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Given two lists, return a list whose elements are lists of size two, such that for the i-th list, the first element is the i-th element of the first original list, and the second element is the i-th element of the second original list. If one list is smaller than the other, the resulting list is of the smallest size; and so if one of the lists is empty, return an empty list. For example:

> (zip '(1 2) '(3 4))
'((1 3) (2 4))

> (zip '(1 2 3) '())
'()
> (zip '() '(4 5 6))
'()
> (zip '(8 9) '(3 2 1 4))
'((8 3) (9 2))
> (zip '(8 9 1 2) '(3 4))
'((8 3) (9 4))
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1  
What have you tried so far? please post the code! otherwise people will think that you want to get you homework done for free ;) – Óscar López Feb 10 '14 at 22:16

Try so:

(map cons '(1 2 3) '(a b c))

or so:

(map list '(1 2 3) '(a b c))

(define zip (lambda (l1 l2) (map list l1 l2)))

->(zip '(1 2 3) '(x y z))
'((1 x) (2 y) (3 z))
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1  
(map cons '(1 2 3) '(a b c)) ; ==> ((1 . a) (2 . b) (3 . c)), not the desired result ((1 a) (2 b) (3 c)) – Sylwester May 12 '15 at 10:55
    
Any function can be used there, as time as the function has 2 input parameters. – alinsoar May 14 '15 at 12:30
    
Out of curiosity, why the lambda in the zip definition? It seems like (define (zip l1 l2) (map list l1 l2)) would do just as well... ? – cat Apr 4 at 16:49
    
What you wrote is a syntactic sugar for what I wrote. The form you wrote is expanded in what I wrote during preprocessing. But a better syntactic sugar for composition is present in Haskell under the concept of composition (o operator) or under the concept of section. In that case there is no need to explicitly pass the name of arguments, as haskell does that for you in the preprocessing. – alinsoar Apr 9 at 10:27

Because you didn't post the code you've written, I'm guessing this is homework. I'll give you some hints to get started, this is the general structure of the solution, fill-in the blanks - it'll be much more fun if you reach the correct answer by your own means!

(define (zip lst1 lst2)
  (cond ((<???> lst1)  ; if the first list is empty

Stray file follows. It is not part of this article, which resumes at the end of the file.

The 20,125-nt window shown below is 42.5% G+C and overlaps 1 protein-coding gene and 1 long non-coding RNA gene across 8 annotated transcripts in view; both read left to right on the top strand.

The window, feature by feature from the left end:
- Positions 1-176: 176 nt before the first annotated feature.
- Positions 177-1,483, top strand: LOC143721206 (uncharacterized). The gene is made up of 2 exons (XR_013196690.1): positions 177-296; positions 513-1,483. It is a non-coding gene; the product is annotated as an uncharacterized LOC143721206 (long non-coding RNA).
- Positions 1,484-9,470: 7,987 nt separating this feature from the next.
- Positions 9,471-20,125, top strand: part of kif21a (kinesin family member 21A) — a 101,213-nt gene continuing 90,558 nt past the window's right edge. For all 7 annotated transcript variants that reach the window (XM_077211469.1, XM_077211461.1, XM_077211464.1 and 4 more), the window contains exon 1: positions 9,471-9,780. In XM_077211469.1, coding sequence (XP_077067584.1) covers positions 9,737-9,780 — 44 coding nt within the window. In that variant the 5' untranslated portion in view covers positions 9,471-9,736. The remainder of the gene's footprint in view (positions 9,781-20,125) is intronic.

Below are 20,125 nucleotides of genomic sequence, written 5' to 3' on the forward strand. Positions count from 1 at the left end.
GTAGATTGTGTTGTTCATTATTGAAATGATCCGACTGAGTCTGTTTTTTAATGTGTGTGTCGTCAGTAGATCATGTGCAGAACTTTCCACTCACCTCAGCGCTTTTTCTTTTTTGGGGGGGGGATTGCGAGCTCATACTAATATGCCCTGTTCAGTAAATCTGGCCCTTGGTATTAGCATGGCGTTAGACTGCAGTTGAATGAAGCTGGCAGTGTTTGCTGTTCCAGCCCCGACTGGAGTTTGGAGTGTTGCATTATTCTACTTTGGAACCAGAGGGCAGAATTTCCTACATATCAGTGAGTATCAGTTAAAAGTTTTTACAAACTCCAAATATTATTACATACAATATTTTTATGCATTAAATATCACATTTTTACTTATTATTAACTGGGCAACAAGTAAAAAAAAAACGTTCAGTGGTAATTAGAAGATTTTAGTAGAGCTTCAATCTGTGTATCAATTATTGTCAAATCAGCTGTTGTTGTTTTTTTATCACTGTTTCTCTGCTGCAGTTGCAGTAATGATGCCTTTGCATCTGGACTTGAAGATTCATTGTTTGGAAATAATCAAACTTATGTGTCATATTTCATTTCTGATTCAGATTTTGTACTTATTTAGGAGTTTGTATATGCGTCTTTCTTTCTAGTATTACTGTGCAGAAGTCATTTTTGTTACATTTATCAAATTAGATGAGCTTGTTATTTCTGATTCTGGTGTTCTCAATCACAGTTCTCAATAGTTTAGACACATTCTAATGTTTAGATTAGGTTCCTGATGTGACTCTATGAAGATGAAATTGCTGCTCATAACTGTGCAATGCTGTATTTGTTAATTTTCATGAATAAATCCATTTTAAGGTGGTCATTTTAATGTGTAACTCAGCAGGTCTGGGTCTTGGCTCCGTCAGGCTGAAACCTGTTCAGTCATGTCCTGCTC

<???>)        ; then return the empty list 
        ((<???> lst2)  ; if the second list is empty
         <???>)        ; then also return the empty list 
        (else          ; otherwise
         (cons (list   ; cons a list with two elements:
                <???>  ; the first from the first list
                <???>) ; and the first from the second list
               (zip <???> <???>))))) ; advance recursion over both lists

I tested the above implementation with the sample inputs, and the results are as expected:

(zip '(1 2) '(3 4))
=> '((1 3) (2 4))

(zip '(1 2 3) '())
=> '()

(zip '() '(4 5 6))
=> '()

(zip '(8 9) '(3 2 1 4))
=> '((8 3) (9 2))

(zip '(8 9 1 2) '(3 4))
=> '((8 3) (9 4))
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If you've solved the problem for the first element then you can recurse on the rest of the list:

(define (zip l1 l2)
  (if (or (null? l1) (null? l2))
      '()
      (cons (list (car l1) (car l2))
            (zip  (cdr l1) (cdr l2)))))

provided you handle the base case where either list is empty.

> (zip '(1 2 3 4) '(a b))
((1 a) (2 b))
> (zip '() '(a b))
()
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If your map implementation stops at the shortest list, then zip can be defined with map, Scheme's list argument and apply. Here's a hint:

(define (zip . lsts)
  (apply <??> <??> lsts))

RSFI-1's map is sufficient. So in Racket you add (require (only-in srfi/1 map))

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